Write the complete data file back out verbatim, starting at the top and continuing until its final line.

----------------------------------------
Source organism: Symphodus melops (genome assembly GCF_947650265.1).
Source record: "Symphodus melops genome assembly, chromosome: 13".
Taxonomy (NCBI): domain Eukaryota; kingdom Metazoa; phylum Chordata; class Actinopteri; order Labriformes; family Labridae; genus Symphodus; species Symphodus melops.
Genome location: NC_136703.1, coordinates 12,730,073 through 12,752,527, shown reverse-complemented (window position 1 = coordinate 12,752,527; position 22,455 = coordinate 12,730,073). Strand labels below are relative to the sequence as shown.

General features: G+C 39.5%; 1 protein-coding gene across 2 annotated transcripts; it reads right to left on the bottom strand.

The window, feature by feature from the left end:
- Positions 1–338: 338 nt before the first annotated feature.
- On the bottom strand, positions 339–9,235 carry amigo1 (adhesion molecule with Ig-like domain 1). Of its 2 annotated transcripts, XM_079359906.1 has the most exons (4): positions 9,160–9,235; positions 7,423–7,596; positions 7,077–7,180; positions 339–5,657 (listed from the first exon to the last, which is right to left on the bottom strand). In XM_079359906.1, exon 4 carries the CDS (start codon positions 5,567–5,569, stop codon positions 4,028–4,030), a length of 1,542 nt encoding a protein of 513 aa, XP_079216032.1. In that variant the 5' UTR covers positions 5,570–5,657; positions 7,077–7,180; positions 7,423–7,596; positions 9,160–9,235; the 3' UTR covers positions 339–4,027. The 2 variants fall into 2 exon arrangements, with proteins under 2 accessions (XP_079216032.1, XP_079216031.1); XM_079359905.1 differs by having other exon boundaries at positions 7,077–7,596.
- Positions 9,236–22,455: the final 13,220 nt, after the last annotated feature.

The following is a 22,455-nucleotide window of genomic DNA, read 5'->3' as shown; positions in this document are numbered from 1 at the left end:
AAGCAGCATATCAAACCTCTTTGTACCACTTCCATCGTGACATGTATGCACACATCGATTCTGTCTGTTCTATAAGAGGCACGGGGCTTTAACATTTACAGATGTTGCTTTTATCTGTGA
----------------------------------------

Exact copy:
Source organism: Symphodus melops (genome assembly GCF_947650265.1).
Source record: "Symphodus melops genome assembly, chromosome: 13".
Taxonomy (NCBI): domain Eukaryota; kingdom Metazoa; phylum Chordata; class Actinopteri; order Labriformes; family Labridae; genus Symphodus; species Symphodus melops.
Genome location: NC_136703.1, coordinates 12,730,073 through 12,752,527, shown reverse-complemented (window position 1 = coordinate 12,752,527; position 22,455 = coordinate 12,730,073). Strand labels below are relative to the sequence as shown.

General features: G+C 39.5%; 1 protein-coding gene across 2 annotated transcripts; it reads right to left on the bottom strand.

The window, feature by feature from the left end:
- Positions 1–338: 338 nt before the first annotated feature.
- On the bottom strand, positions 339–9,235 carry amigo1 (adhesion molecule with Ig-like domain 1). Of its 2 annotated transcripts, XM_079359906.1 has the most exons (4): positions 9,160–9,235; positions 7,423–7,596; positions 7,077–7,180; positions 339–5,657 (listed from the first exon to the last, which is right to left on the bottom strand). In XM_079359906.1, exon 4 carries the CDS (start codon positions 5,567–5,569, stop codon positions 4,028–4,030), a length of 1,542 nt encoding a protein of 513 aa, XP_079216032.1. In that variant the 5' UTR covers positions 5,570–5,657; positions 7,077–7,180; positions 7,423–7,596; positions 9,160–9,235; the 3' UTR covers positions 339–4,027. The 2 variants fall into 2 exon arrangements, with proteins under 2 accessions (XP_079216032.1, XP_079216031.1); XM_079359905.1 differs by having other exon boundaries at positions 7,077–7,596.
- Positions 9,236–22,455: the final 13,220 nt, after the last annotated feature.

The following is a 22,455-nucleotide window of genomic DNA, read 5'->3' as shown; positions in this document are numbered from 1 at the left end:
AAGCAGCATATCAAACCTCTTTGTACCACTTCCATCGTGACATGTATGCACACATCGATTCTGTCTGTTCTATAAGAGGCACGGGGCTTTAACATTTACAGATGTTGCTTTTATCTGTGA